Rather than resist preliminary-stage discovery, Petitioners instead should say “Bring it on!”
As I suggested in an earlier post, Patent Owners’ ability to introduce new declaration evidence with a preliminary response is unlikely to help them avoid trial. I doubt the Board will deny a Petitioner the relief requested on the untested evidence of a Patent Owner witness, however persuasive that evidence may appear. The new PTAB rules bear me out by making clear that factual disputes at institution will be resolved in favor of the Petitioner. I proposed that Patent Owners instead should seek permission from the Board to conduct a focused deposition of a key Petitioner witness during the preliminary stage. I think the Board would be willing to deny the Petitioner trial in the face of a key concession on a dispositive issue in deposition, because the parties will have had a full and fair opportunity to test the evidence in question.
One reasonably can expect strenuous opposition by Petitioners to anything that improves the Patent Owner’s chances of avoiding a PTAB trial. For one thing, many IPR’s are brought for the purpose of obtaining a stay of related litigation. An institution that leads to a stay is of some, perhaps transient, value for a Petitioner–Defendant, even one that ultimately loses at the PTAB.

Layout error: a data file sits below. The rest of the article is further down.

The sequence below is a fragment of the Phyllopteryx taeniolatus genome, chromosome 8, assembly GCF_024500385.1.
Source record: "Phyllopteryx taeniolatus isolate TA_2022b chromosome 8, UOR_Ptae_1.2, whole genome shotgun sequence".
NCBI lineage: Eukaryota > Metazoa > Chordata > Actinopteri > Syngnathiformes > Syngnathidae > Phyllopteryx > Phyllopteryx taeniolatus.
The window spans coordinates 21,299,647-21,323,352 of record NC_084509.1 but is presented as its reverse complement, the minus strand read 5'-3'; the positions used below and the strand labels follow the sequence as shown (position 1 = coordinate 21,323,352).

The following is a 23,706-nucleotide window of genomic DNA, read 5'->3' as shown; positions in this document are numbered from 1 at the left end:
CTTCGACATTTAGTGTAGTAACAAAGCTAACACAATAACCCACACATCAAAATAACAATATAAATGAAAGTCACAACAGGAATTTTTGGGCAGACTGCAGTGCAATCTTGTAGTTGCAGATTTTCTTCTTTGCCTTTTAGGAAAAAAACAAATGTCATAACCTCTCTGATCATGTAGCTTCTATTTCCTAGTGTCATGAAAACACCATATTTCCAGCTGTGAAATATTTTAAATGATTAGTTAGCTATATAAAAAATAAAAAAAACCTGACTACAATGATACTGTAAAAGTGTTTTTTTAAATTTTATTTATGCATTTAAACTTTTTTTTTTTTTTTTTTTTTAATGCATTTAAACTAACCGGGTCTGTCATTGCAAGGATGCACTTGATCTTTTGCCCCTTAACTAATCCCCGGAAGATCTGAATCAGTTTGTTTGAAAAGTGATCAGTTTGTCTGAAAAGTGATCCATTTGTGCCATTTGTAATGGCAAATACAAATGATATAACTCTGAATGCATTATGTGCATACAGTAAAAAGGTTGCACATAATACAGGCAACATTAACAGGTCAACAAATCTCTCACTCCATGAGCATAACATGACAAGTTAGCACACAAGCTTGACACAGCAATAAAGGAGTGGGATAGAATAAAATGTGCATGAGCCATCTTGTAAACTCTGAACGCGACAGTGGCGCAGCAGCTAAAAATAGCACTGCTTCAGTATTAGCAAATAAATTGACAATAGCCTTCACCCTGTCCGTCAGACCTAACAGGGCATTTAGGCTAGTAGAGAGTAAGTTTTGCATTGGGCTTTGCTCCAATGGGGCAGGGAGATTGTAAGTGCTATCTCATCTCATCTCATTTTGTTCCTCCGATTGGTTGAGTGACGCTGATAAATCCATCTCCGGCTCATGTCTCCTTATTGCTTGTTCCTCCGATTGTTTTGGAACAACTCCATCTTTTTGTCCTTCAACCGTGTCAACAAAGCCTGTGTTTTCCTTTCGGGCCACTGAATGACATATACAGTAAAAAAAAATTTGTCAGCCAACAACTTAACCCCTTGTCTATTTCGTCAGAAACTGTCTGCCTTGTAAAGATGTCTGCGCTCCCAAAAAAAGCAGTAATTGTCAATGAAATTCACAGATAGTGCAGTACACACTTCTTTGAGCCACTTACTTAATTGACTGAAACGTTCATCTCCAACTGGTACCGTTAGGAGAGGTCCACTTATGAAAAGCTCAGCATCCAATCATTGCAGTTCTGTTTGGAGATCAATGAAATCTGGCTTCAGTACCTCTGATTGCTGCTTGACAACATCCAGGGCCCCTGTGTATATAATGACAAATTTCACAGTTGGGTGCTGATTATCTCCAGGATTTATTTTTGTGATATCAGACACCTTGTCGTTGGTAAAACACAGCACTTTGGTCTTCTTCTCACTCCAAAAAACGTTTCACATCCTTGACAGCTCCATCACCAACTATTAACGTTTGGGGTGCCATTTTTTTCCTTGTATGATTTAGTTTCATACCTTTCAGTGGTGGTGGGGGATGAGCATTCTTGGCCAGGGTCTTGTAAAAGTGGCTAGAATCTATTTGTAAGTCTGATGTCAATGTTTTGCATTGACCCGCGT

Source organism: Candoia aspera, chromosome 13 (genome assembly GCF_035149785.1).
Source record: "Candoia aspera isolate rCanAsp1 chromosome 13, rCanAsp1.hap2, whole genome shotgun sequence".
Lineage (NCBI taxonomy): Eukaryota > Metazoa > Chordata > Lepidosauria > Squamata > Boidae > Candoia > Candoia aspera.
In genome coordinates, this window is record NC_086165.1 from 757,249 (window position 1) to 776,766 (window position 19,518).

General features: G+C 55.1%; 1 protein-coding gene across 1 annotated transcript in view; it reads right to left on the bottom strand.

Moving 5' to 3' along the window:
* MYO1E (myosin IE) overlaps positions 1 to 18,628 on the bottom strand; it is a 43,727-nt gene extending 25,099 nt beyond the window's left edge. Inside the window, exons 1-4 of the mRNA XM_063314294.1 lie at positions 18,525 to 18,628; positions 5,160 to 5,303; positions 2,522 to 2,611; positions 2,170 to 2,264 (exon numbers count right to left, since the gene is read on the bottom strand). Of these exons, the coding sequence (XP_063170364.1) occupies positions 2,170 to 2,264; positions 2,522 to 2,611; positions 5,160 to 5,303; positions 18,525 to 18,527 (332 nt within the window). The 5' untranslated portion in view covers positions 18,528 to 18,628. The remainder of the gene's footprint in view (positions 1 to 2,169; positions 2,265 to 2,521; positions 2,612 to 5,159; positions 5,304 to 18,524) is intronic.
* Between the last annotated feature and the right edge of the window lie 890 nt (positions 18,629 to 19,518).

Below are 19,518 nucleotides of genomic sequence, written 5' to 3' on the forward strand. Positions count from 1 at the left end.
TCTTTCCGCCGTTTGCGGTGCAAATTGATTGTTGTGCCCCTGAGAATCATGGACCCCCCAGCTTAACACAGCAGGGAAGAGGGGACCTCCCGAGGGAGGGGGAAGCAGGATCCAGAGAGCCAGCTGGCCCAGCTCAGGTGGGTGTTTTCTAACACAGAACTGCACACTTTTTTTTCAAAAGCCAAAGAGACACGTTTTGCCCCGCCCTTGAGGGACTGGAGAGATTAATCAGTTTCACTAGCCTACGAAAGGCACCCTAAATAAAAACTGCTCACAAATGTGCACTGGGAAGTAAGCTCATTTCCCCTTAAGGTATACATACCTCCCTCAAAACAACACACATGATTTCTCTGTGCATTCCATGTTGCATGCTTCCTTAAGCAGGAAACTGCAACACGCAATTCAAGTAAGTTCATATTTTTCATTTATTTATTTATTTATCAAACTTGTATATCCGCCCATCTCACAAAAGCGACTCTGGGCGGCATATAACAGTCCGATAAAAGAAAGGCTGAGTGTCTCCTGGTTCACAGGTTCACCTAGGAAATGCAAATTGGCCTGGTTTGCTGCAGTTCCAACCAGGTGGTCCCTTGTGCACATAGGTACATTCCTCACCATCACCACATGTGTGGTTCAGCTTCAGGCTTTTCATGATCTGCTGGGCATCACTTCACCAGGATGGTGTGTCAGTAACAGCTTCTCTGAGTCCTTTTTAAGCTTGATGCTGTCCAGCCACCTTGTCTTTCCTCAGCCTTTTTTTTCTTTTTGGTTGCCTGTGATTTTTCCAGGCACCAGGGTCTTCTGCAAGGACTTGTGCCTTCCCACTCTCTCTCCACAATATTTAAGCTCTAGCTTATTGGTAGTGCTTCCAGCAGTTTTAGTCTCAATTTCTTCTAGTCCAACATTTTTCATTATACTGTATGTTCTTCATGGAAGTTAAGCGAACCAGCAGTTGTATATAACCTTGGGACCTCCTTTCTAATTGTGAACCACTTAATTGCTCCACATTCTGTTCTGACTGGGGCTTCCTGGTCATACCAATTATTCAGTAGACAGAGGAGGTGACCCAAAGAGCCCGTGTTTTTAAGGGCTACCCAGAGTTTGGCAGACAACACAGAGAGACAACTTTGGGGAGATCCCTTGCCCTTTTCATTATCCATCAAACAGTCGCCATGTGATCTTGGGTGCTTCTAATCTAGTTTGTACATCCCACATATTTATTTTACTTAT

But I think Petitioners should embrace preliminary depositions. A resilient witness presents an extra opportunity to bolster the Petitioner’s case. And if the Petitioner is going to lose, it’s better to lose early. It might be a little humiliating, but it avoids the cost of the PTAB trial. More importantly, it avoids the estoppel that attaches upon entry of a final written decision pursuant to 35 U.S.C. §§ 315(e) and 325(e). No estoppel (at least no de jure estoppel) attaches after an institution denial. The Petitioner can learn from its mistake in the first petition and try again, or at least fine-tune its litigation invalidity defense. But once the PTAB enters an unfavorable final decision, the Petitioner is prevented by statute from pursuing the challenges that it “raised or reasonably could have raised” during the PTAB proceeding. That’s a harsh penalty any Petitioner should be happy to avoid. So better to face up to petition weaknesses early on and live to fight another day.
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